Acute malnutrition has seasonal peaks due to the well-recognized effect of seasonality on food security, caring practices and disease patterns [1]. Data from longitudinal studies show that wasting was highly seasonal with the lowest weight-for-length Z scores during the rainy season, particularly in south Asia. Intra-household analyses of nutritional status in India find that women and children under five are the most vulnerable populations to malnutrition [18] and thus the effects of seasonal wasting. The seasonal effects of malnutrition on women are demonstrated through birth weights but no longer by body mass index or mid-upper arm circumference [19, 20]. In Uttar Pradesh, a longitudinal sample of birth weights showed that infants conceived from April to September were significantly lighter than those conceived from October to March [19].

It has been recognized that seasonality affects wasting prevalence in India and across South Asia [2123]. India experiences significant variations in agro-climatic conditions throughout the year [24]. Seasonality has a strong effect on temperature, diets [25], food availability, vitamin A deficiency [26], disease [27], labor conditions/incomes [28], water availability and sanitation, caring practices, infant and young child feeding and even health seeking behaviors [29]. Analysis and presentation of results without accounting for seasonal patterns can lead to misinterpretation [30]. Seasonality encompasses a complex interplay of factors that can heighten the risk of acute malnutrition in children, demonstrated by wasting.

Wasting in India is considered to be a significant public health issue. The direct estimates of wasting decreased from 19.8% with 2005–06 National Family Health Survey-3 (NFHS-3) to 17.3% with 2016–18 Comprehensive National Nutrition Survey (CNNS). Despite significant economic growth and huge investment in nutrition over the past two decades, the trend of wasting since 2005 has not shown a regular declining trend.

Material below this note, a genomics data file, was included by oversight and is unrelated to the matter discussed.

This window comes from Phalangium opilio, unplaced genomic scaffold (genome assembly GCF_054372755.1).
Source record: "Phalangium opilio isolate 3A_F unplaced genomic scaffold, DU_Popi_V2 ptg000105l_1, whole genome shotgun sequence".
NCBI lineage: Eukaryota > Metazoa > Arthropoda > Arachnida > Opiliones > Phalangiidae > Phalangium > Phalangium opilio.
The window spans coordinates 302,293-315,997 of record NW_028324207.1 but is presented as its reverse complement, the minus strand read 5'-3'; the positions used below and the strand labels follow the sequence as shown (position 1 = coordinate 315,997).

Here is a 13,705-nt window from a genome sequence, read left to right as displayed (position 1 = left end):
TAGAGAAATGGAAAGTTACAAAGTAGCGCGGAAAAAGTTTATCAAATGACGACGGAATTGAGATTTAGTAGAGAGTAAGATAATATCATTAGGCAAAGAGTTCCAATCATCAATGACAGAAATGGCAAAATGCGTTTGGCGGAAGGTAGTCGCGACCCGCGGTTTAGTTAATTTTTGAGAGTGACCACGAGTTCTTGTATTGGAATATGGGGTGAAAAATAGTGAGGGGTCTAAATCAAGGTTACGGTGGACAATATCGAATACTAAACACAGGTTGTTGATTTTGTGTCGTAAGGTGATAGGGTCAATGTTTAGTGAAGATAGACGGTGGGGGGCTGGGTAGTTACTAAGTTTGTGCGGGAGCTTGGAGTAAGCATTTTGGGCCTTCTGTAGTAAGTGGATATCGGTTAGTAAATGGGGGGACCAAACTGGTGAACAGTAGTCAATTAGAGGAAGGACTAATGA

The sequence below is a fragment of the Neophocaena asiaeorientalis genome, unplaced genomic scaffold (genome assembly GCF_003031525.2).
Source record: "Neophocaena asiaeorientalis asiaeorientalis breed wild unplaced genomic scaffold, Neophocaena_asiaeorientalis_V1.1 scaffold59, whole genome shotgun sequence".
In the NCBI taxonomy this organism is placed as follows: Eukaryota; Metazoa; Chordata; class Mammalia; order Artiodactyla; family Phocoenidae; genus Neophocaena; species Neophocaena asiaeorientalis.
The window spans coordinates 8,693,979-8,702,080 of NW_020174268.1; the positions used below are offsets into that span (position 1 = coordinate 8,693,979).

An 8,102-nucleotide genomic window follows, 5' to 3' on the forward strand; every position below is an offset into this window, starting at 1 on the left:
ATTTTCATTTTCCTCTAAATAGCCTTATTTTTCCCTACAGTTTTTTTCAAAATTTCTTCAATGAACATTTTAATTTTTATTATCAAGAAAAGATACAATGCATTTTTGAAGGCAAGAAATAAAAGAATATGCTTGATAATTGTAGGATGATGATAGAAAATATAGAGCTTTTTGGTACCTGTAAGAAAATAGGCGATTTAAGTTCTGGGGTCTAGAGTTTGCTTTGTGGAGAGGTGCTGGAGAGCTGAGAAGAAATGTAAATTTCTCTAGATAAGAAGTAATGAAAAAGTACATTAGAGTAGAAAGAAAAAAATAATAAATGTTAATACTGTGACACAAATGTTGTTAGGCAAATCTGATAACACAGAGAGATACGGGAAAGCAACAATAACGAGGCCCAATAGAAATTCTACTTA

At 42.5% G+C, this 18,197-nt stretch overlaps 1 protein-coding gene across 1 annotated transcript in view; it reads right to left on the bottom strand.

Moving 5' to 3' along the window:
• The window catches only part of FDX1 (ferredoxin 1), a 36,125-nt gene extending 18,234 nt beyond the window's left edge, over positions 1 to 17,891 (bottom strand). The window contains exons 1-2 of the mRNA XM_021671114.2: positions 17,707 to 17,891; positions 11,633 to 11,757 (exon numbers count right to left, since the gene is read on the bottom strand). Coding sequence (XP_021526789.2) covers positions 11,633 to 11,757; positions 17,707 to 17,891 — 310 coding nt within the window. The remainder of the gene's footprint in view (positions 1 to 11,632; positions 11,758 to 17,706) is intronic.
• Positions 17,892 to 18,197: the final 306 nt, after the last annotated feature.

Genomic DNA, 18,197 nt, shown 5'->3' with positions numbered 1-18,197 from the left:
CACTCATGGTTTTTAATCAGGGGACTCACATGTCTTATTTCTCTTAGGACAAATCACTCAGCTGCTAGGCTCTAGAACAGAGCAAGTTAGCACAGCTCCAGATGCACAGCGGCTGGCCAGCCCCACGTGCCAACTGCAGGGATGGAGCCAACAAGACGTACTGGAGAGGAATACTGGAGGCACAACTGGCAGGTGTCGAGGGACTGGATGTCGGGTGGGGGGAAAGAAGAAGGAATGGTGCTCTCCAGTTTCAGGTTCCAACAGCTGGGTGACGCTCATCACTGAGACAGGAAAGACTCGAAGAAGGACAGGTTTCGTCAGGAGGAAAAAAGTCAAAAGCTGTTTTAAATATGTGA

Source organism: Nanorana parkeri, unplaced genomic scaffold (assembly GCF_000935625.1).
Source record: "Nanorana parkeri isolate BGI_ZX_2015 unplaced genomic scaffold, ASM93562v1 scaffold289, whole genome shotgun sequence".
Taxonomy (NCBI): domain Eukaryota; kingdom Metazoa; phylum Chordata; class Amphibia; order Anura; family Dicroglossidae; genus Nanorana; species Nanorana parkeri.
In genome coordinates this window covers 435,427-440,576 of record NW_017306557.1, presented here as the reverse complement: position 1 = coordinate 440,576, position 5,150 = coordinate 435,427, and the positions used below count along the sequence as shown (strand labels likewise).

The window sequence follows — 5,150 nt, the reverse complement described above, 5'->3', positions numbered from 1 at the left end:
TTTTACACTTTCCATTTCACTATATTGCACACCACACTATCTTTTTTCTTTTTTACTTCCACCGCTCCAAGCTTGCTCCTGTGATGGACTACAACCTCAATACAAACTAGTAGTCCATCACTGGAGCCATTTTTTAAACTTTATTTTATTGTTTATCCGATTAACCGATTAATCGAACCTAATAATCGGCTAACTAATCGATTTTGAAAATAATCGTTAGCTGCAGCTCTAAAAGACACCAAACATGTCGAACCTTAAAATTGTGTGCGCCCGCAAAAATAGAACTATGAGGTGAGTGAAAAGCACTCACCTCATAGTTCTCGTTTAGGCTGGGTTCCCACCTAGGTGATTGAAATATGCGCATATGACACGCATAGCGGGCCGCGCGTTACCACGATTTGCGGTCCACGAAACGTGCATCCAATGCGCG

Unadjusted analysis of the effects of seasonal patterns on wasting in the 2005–06 NFHS-3 and 2013–14 Rapid Survey on Children (RSOC), 2015–16 National Family Health Survey-4 (NFHS-4) and 2016–18 CNNS surveys presents the strong effect of month of data collection on the estimated prevalence of wasting by the different surveys (S1 Fig).

Unadjusted monthly estimates should not be compared due to both the planned and ad hoc nature of survey data collection. Data collection often starts in urban areas or densely populated rural areas to allow for intense supervision. Coordinators often plan data collection in barren deserts in the cool season and in flood zones outside of the rainy season. During data collection, one month may be spent collecting data from upper class neighborhoods, while the next may be in the poorest slums. In analysis of unadjusted data, months with small sample sizes are likely to provide less representational data compared to the months with larger sample size.

The timing of data collection by month varied greatly across the four surveys (Fig 1). The RSOC data was collected from November 2013 to April 2014 with 86% of data from December, January and February. The NFHS3 collected data from December 2005 until August 2006. The NFHS4 collected data from January 2015 until December 2016. For the NFHS 3 and 4, the majority of data was from January to May (over two-thirds). The CNNS with data collection from April 2016 to September 2018 was the most uniform with data collection from all months of the year. The period from July to September is commonly considered the peak season for acute malnutrition. In the RSOC survey no data were collected from June to September as compared to 5% in NFHS-3, less than 10% in NFHS-4 and 32% in CNNS. To make a robust comparison of a seasonally affected variable such as wasting, it is necessary to control for the timing and socio-demographic variation in data collection across the different surveys.

Fig 1. Distribution of month of data collection by NFHS-3, RSOC, NFHS-4 and CNNS.

In this analysis, we examine the effect of month of data collection across the four surveys on the fluctuation in wasting prevalence. We develop regression models to estimate the mean WHZ and wasting prevalence for every month of the year for an average year adjusting for socio-demographic differences in data collection across month of data collection and survey. Using the estimates by month, we estimate the survey prevalence without effects of seasonal patterns and we present the trend along with the seasonal variation of wasting prevalence. This is the first analysis to present robust national monthly estimates of wasting and the comparable wasting estimates as a trend across four Indian surveys.


Data source and study population